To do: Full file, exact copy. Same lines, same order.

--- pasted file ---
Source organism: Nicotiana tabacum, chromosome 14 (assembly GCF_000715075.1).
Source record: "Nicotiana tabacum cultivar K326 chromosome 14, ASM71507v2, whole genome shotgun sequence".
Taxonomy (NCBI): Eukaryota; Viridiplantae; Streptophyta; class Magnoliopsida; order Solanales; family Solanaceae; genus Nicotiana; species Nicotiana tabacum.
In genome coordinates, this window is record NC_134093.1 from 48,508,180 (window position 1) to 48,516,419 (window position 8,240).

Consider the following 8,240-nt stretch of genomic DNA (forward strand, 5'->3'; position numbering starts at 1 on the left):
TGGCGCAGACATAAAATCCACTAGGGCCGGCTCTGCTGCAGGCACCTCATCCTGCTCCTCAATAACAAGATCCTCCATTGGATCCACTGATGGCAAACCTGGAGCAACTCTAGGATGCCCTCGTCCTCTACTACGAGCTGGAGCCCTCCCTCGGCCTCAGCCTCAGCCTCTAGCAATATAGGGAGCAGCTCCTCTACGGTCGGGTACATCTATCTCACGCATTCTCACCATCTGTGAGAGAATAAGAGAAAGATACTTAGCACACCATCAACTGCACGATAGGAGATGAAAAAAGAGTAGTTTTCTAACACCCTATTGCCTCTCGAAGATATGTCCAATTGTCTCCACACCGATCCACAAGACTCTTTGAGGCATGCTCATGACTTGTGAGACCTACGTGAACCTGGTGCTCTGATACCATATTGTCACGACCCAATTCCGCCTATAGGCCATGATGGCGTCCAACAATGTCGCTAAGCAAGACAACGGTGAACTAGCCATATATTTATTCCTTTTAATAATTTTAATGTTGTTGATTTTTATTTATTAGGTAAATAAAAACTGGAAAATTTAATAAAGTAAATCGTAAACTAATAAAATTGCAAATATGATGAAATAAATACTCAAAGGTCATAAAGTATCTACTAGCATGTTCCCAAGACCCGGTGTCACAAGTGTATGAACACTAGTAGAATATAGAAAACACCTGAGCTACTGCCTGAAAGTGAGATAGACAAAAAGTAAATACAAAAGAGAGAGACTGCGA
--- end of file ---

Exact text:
Source organism: Nicotiana tabacum, chromosome 14 (assembly GCF_000715075.1).
Source record: "Nicotiana tabacum cultivar K326 chromosome 14, ASM71507v2, whole genome shotgun sequence".
Taxonomy (NCBI): Eukaryota; Viridiplantae; Streptophyta; class Magnoliopsida; order Solanales; family Solanaceae; genus Nicotiana; species Nicotiana tabacum.
In genome coordinates, this window is record NC_134093.1 from 48,508,180 (window position 1) to 48,516,419 (window position 8,240).

Consider the following 8,240-nt stretch of genomic DNA (forward strand, 5'->3'; position numbering starts at 1 on the left):
TGGCGCAGACATAAAATCCACTAGGGCCGGCTCTGCTGCAGGCACCTCATCCTGCTCCTCAATAACAAGATCCTCCATTGGATCCACTGATGGCAAACCTGGAGCAACTCTAGGATGCCCTCGTCCTCTACTACGAGCTGGAGCCCTCCCTCGGCCTCAGCCTCAGCCTCTAGCAATATAGGGAGCAGCTCCTCTACGGTCGGGTACATCTATCTCACGCATTCTCACCATCTGTGAGAGAATAAGAGAAAGATACTTAGCACACCATCAACTGCACGATAGGAGATGAAAAAAGAGTAGTTTTCTAACACCCTATTGCCTCTCGAAGATATGTCCAATTGTCTCCACACCGATCCACAAGACTCTTTGAGGCATGCTCATGACTTGTGAGACCTACGTGAACCTGGTGCTCTGATACCATATTGTCACGACCCAATTCCGCCTATAGGCCATGATGGCGTCCAACAATGTCGCTAAGCAAGACAACGGTGAACTAGCCATATATTTATTCCTTTTAATAATTTTAATGTTGTTGATTTTTATTTATTAGGTAAATAAAAACTGGAAAATTTAATAAAGTAAATCGTAAACTAATAAAATTGCAAATATGATGAAATAAATACTCAAAGGTCATAAAGTATCTACTAGCATGTTCCCAAGACCCGGTGTCACAAGTGTATGAACACTAGTAGAATATAGAAAACACCTGAGCTACTGCCTGAAAGTGAGATAGACAAAAAGTAAATACAAAAGAGAGAGACTGCGA